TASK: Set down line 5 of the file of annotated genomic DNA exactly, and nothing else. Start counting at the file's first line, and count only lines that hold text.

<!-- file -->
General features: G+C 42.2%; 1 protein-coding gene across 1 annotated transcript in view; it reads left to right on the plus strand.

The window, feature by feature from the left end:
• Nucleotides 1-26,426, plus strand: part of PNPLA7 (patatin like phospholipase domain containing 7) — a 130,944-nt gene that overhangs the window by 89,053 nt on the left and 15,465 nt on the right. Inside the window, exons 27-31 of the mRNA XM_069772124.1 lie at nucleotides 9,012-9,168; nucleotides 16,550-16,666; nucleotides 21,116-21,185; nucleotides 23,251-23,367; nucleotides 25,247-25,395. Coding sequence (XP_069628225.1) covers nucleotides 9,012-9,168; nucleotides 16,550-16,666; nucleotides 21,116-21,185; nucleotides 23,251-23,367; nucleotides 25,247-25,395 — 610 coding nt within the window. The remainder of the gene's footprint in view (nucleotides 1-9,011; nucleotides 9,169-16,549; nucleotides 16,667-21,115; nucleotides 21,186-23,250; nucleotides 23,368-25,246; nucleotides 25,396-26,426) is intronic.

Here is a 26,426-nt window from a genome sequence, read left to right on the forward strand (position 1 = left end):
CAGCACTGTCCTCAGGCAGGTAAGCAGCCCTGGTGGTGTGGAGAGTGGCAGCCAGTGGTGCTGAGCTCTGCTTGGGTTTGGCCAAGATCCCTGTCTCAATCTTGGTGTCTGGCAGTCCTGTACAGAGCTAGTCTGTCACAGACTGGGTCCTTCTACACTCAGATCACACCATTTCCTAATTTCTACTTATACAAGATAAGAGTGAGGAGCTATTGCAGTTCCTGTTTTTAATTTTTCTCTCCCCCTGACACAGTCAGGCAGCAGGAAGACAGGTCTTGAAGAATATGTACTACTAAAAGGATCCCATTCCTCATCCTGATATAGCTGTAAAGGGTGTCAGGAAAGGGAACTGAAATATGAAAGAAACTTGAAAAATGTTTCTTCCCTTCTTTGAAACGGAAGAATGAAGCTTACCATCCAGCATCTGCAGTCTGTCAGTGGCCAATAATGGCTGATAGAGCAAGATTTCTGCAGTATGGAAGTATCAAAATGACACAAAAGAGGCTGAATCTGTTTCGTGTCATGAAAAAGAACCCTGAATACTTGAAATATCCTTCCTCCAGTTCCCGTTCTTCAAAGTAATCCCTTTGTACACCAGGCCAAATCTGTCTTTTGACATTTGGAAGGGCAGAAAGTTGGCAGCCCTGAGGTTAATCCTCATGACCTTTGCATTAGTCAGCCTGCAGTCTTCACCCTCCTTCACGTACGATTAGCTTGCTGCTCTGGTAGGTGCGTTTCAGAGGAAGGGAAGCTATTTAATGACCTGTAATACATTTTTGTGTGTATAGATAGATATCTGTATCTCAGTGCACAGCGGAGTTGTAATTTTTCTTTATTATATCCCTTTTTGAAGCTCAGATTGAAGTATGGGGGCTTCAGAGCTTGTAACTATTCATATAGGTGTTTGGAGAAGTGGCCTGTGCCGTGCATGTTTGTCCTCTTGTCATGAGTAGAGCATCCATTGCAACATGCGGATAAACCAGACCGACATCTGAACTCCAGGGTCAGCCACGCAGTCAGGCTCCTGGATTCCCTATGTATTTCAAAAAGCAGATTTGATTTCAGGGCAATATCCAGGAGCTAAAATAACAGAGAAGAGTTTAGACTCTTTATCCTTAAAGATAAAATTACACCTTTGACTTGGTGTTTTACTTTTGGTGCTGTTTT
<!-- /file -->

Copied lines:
CAGCACTGTCCTCAGGCAGGTAAGCAGCCCTGGTGGTGTGGAGAGTGGCAGCCAGTGGTGCTGAGCTCTGCTTGGGTTTGGCCAAGATCCCTGTCTCAATCTTGGTGTCTGGCAGTCCTGTACAGAGCTAGTCTGTCACAGACTGGGTCCTTCTACACTCAGATCACACCATTTCCTAATTTCTACTTATACAAGATAAGAGTGAGGAGCTATTGCAGTTCCTGTTTTTAATTTTTCTCTCCCCCTGACACAGTCAGGCAGCAGGAAGACAGGTCTTGAAGAATATGTACTACTAAAAGGATCCCATTCCTCATCCTGATATAGCTGTAAAGGGTGTCAGGAAAGGGAACTGAAATATGAAAGAAACTTGAAAAATGTTTCTTCCCTTCTTTGAAACGGAAGAATGAAGCTTACCATCCAGCATCTGCAGTCTGTCAGTGGCCAATAATGGCTGATAGAGCAAGATTTCTGCAGTATGGAAGTATCAAAATGACACAAAAGAGGCTGAATCTGTTTCGTGTCATGAAAAAGAACCCTGAATACTTGAAATATCCTTCCTCCAGTTCCCGTTCTTCAAAGTAATCCCTTTGTACACCAGGCCAAATCTGTCTTTTGACATTTGGAAGGGCAGAAAGTTGGCAGCCCTGAGGTTAATCCTCATGACCTTTGCATTAGTCAGCCTGCAGTCTTCACCCTCCTTCACGTACGATTAGCTTGCTGCTCTGGTAGGTGCGTTTCAGAGGAAGGGAAGCTATTTAATGACCTGTAATACATTTTTGTGTGTATAGATAGATATCTGTATCTCAGTGCACAGCGGAGTTGTAATTTTTCTTTATTATATCCCTTTTTGAAGCTCAGATTGAAGTATGGGGGCTTCAGAGCTTGTAACTATTCATATAGGTGTTTGGAGAAGTGGCCTGTGCCGTGCATGTTTGTCCTCTTGTCATGAGTAGAGCATCCATTGCAACATGCGGATAAACCAGACCGACATCTGAACTCCAGGGTCAGCCACGCAGTCAGGCTCCTGGATTCCCTATGTATTTCAAAAAGCAGATTTGATTTCAGGGCAATATCCAGGAGCTAAAATAACAGAGAAGAGTTTAGACTCTTTATCCTTAAAGATAAAATTACACCTTTGACTTGGTGTTTTACTTTTGGTGCTGTTTT